Table 4: Multivariate COX regression analysis of ABCG2 genetic polymorphisms and patient clinicopathological features in association with DFS and OS in breast carcinoma patients with postoperative anthracycline-based chemotherapy.
Figure 2: Kaplan-Meier survival curves illustrating the overall survival (OS) in breast cancer patients with the ABCG2 G34A polymorphism. (a) Patients with anthracycline-based chemotherapy (); (b) patients with ER positive status after anthracycline-based chemotherapy (); (c) patients with PR positive status after anthracycline-based chemotherapy (). Log-rank values were indicated.

In addition, multivariate Cox regression analysis identified that tumor size (>2.0 cm), clinical stages (III or IV), and lymph node metastasis status (node positive) of the patients were found to be predictive of worse prognosis in DFS and OS, outlined in Table 4. Meanwhile, the menopausal status of BC patients was observed as a worse DFS (adjusted HR: 1.524, 95% CI: 1.016–2.285, ) but not OS. The same proportional hazard assumptions were applied for patients with paclitaxel-based chemotherapy () or anthracycline plus paclitaxel-based chemotherapy (). However, no correlation of ABCG2 SNPs was observed as a significant predictor of prognosis in patients with paclitaxel- or anthracycline plus paclitaxel-based chemotherapy (Table S2).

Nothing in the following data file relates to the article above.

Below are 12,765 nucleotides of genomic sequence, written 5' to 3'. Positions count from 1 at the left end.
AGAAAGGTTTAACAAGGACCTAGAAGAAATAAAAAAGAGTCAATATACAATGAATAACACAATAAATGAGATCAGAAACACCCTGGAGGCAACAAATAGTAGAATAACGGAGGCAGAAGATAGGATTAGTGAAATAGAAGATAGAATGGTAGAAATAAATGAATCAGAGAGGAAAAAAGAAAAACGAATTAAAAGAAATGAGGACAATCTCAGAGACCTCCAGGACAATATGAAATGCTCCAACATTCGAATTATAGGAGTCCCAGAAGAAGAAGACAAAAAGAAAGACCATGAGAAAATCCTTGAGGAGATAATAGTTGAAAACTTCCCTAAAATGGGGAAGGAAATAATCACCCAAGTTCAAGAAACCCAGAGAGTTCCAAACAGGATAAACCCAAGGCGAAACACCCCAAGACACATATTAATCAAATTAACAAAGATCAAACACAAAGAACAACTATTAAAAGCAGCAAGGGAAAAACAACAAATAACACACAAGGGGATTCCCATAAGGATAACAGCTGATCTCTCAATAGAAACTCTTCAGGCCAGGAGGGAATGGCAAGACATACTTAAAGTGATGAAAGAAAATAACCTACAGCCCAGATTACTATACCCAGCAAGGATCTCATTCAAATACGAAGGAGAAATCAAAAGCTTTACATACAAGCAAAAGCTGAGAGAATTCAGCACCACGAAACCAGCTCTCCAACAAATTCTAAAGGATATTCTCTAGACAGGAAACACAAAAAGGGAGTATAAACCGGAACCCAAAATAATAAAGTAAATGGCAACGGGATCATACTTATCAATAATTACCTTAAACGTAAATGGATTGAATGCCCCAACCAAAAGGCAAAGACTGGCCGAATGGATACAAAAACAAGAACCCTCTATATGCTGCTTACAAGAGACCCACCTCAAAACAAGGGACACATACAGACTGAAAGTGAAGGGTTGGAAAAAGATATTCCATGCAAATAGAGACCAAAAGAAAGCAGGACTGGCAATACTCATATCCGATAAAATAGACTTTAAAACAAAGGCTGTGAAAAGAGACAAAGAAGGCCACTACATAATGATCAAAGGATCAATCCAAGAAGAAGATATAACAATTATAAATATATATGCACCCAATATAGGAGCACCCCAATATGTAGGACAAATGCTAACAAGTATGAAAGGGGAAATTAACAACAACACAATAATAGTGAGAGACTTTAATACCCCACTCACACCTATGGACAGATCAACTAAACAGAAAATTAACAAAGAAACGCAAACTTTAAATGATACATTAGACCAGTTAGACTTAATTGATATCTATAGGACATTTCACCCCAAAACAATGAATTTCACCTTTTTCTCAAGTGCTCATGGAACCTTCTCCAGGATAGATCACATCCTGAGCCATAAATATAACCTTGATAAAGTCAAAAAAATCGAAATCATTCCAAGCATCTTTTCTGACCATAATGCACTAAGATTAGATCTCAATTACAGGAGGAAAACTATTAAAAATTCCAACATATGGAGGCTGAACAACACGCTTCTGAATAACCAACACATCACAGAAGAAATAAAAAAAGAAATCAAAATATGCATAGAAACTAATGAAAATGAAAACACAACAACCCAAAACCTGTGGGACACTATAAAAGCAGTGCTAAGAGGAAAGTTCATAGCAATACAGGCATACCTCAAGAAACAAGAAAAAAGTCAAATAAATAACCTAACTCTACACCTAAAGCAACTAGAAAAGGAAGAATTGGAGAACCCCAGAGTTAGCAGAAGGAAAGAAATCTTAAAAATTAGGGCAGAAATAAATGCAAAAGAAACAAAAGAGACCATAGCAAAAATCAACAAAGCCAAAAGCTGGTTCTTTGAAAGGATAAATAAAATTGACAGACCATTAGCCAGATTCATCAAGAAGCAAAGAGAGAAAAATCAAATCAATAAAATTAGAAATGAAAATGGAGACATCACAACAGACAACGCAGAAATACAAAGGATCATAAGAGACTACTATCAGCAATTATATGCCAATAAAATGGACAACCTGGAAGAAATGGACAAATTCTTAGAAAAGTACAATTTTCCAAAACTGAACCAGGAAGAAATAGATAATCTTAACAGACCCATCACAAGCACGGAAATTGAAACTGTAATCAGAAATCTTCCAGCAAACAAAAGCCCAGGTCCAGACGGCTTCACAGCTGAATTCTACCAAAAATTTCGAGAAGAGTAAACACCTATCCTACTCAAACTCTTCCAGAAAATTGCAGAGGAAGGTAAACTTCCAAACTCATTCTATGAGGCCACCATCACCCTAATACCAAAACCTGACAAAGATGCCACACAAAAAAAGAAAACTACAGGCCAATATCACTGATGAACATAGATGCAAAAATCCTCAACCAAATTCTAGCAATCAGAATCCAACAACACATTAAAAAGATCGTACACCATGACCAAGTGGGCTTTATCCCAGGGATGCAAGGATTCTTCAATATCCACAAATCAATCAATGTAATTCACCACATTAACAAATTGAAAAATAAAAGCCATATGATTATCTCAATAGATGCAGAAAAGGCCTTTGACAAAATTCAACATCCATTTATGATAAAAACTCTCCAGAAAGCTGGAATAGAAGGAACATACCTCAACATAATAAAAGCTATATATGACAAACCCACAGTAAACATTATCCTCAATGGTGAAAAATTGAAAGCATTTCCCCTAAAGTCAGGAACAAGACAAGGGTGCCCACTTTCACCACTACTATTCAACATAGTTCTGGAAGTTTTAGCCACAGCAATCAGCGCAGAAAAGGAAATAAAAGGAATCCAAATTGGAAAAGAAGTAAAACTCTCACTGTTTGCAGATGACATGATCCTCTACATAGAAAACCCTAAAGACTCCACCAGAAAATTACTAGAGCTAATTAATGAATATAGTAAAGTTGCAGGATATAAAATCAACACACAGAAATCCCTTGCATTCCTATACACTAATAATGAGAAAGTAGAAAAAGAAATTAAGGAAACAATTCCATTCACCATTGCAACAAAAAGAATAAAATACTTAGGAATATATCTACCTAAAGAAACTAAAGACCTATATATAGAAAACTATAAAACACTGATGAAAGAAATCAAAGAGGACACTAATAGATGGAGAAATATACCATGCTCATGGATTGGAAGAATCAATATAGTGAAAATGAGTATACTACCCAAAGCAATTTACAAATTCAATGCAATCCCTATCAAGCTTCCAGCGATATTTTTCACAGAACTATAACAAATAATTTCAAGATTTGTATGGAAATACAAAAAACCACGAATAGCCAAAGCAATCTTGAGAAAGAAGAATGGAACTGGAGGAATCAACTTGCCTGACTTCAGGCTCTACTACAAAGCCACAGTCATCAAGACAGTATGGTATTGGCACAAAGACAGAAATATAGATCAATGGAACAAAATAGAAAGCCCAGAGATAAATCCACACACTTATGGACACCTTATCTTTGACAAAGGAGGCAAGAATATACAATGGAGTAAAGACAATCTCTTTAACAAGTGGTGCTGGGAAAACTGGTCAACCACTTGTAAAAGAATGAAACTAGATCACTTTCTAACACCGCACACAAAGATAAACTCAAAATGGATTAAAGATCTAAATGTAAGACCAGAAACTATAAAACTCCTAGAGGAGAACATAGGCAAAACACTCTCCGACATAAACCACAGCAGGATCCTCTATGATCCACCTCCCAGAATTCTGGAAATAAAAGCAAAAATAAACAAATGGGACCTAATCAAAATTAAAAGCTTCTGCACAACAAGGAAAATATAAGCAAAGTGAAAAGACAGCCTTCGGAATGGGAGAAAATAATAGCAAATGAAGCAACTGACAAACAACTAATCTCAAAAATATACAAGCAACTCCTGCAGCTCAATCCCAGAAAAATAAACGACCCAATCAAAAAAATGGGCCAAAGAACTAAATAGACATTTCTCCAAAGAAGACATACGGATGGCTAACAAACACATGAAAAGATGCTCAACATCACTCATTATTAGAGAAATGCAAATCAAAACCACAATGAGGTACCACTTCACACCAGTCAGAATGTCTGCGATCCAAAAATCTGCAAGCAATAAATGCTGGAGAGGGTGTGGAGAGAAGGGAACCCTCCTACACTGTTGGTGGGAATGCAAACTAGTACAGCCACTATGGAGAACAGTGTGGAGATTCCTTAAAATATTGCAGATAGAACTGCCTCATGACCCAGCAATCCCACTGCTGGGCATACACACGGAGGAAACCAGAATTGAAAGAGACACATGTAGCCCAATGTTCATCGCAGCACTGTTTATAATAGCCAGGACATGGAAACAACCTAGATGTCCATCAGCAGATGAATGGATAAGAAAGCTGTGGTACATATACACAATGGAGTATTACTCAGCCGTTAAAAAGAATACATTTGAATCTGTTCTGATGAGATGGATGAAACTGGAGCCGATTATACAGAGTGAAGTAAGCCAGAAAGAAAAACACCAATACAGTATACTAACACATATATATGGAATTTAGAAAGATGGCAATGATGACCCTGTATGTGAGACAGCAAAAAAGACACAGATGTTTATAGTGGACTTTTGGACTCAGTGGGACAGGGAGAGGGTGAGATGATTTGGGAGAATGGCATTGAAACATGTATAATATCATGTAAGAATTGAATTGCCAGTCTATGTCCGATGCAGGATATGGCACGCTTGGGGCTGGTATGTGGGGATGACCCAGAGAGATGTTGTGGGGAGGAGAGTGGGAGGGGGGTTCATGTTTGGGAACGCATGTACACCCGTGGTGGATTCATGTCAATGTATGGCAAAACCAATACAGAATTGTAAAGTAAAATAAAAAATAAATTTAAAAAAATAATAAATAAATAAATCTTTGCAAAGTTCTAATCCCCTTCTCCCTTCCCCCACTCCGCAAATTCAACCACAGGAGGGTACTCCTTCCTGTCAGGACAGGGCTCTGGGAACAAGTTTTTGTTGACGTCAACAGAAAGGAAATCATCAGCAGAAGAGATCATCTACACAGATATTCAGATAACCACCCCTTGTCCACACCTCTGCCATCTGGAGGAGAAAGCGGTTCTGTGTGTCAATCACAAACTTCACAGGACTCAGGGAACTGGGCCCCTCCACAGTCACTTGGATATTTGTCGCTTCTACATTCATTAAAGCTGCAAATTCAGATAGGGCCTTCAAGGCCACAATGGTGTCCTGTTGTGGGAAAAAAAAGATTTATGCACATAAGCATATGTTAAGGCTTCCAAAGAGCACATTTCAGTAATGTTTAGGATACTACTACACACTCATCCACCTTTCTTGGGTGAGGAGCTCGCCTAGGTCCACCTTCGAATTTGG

4. Discussion